Franklin Co. coroner retires, but becomes chief deputy

January 10, 2000|By DON AINES

CHAMBERSBURG, Pa. - Life as a coroner is rarely pleasant.

But some times are worse than others, said former Franklin County Coroner Kenneth L. Peiffer, who retired last week.

"The worst thing you have as coroner is notifying family," Peiffer said Sunday. "Some go into denial. Some want to bargain with you: 'Tell me it's not true.'"

Others go into hysterics, and he recalled people answering doors late at night with guns when he had to tell them a loved one was dead.

Then there are unsolved cases.

"The two cases I'd love to see resolved are the Debbie Witmer case and the case of the fetus in Shippensburg, (Pa.)," he said.


The partial remains of Witmer's dismembered body were found in a quarry in the early 1980s, Peiffer said. The young woman's mother recently died, never knowing who killed her daughter.

"That's one of the most heinous cases we've had in Franklin County," he said.

The fetus was found several years ago in a sewage line in Shippensburg. "I had the job of going down and pulling it out. ... The child had its throat and its wrists slashed," he said.

Although he spent eight years as chief deputy coroner for the county and another 12 years as coroner, Peiffer must take a week-long course to return to his old position as chief deputy.

Peiffer, 63, has taught photography for the course and last year was vice president of the Pennsylvania Coroners Association. As a sitting coroner, he was not required to take the course when it became law several years ago.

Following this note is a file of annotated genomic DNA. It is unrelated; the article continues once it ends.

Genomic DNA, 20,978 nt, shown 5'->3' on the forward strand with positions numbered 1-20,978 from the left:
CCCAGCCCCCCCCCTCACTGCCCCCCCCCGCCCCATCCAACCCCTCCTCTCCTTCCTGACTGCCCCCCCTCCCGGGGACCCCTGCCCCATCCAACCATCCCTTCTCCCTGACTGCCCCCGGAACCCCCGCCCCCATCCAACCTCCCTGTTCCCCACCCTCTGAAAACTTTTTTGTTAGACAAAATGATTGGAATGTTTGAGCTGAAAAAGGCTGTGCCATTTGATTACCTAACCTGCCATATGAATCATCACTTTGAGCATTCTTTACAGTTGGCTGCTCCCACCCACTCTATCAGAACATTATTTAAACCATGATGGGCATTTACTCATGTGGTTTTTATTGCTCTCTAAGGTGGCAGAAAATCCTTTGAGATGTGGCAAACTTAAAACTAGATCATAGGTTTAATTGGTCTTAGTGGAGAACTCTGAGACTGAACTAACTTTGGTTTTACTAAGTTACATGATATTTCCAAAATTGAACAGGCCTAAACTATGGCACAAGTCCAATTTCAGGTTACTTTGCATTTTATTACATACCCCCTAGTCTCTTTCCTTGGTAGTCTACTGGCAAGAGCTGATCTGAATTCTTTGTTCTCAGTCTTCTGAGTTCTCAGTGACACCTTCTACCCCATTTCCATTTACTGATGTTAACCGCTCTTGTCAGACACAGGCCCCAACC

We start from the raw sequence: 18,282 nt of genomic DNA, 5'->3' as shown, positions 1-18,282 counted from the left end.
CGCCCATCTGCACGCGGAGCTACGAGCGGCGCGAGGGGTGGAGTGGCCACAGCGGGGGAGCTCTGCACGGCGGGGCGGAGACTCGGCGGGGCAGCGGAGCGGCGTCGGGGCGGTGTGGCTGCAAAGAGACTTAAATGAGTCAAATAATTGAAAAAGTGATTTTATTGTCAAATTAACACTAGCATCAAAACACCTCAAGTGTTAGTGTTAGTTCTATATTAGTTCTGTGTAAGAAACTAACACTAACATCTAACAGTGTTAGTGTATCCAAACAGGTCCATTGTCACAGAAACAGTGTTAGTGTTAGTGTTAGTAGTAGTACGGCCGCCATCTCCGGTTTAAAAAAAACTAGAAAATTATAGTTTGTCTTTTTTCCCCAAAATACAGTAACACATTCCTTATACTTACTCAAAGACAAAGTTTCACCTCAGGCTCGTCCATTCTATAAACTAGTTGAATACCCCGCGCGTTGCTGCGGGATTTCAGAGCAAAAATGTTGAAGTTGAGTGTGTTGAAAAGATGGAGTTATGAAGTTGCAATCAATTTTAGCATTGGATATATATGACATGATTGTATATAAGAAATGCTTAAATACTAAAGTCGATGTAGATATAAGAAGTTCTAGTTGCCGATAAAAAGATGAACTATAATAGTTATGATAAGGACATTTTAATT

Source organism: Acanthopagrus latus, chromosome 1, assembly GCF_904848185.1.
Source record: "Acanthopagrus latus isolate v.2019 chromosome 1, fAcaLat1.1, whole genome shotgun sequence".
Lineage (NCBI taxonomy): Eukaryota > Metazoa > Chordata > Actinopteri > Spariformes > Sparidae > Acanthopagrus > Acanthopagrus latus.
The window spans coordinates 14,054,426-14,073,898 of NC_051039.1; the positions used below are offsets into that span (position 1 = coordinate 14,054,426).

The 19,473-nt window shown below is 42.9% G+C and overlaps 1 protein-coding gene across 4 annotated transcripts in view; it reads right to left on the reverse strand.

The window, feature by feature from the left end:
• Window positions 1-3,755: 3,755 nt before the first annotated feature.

Despite his retirement, Peiffer was named chief deputy coroner by his successor, Jeffrey R. Conner. In his new position, he will take and teach courses at the Pennsylvania State Police Academy this April.

Over five decades, Peiffer developed a boyhood interest in photography into a variety of careers, including journalism, before becoming chief deputy to the late Herman Bender in 1980. Peiffer was elected to the first of his three terms in 1987.

"My photographic career began when I was in high school," Peiffer said Sunday. Phyllis, his wife of 45 years, recalled that his first darkroom was a closet in his grandmother's home.

He photographed his first autopsy in the 1950s, a man who had been beaten to death outside a bar. After a stint in the Army, Peiffer returned to Chambersburg and worked at a photography studio. In the early 1960s, he was a radio news director and stringer for The Morning Herald and area television stations, sending rolls of film by bus.

Peiffer took a job as a photojournalist with a Chambersburg newspaper in 1965. During that time he and the late Robert V. Cox worked together on the case of "Mountain Man" William Hollenbaugh, who kidnapped a teenager, killed an FBI agent and set off Pennsylvania's largest manhunt.

Cox won a Pulitzer Prize for his coverage, and in 1969, he and Peiffer went to a Waynesboro, Pa., newspaper. They co-authored "Missing Person," a book about the murder of Debbie Kline of Waynesboro in 1976.

That case brought psychic Dorothy Allison to the area. Allison, who died last year, made predictions Peiffer said "appeared accurate in hindsight."

"I'm very skeptical," Peiffer said about psychics. He said Allison made statements about another missing person from the area that proved false when he returned home after several years.

Allison's involvement in the case was "a motivational factor for police," he said.

Peiffer often worked both sides of the street during his career in journalism. He helped outfit a "spook van," an old dairy truck police used for photographic surveillance.

While he would take crime scene photos for police, he said the ones he used for newspapers had to be taken from the same vantage point of other news photographers. When he was both a news photographer and deputy coroner, he gave other local media a "heads up" on stories.

"It was kind of a unique position to be in because you couldn't violate the trust the police put in you," he said.

Phyllis was sometimes drawn into investigations. She remembered an evening they went to dinner and Ken was called to a murder scene.

"He gave me a flashlight and a notebook," she said. "I remember thinking, this is no way to end a perfect evening."

The Herald-Mail Articles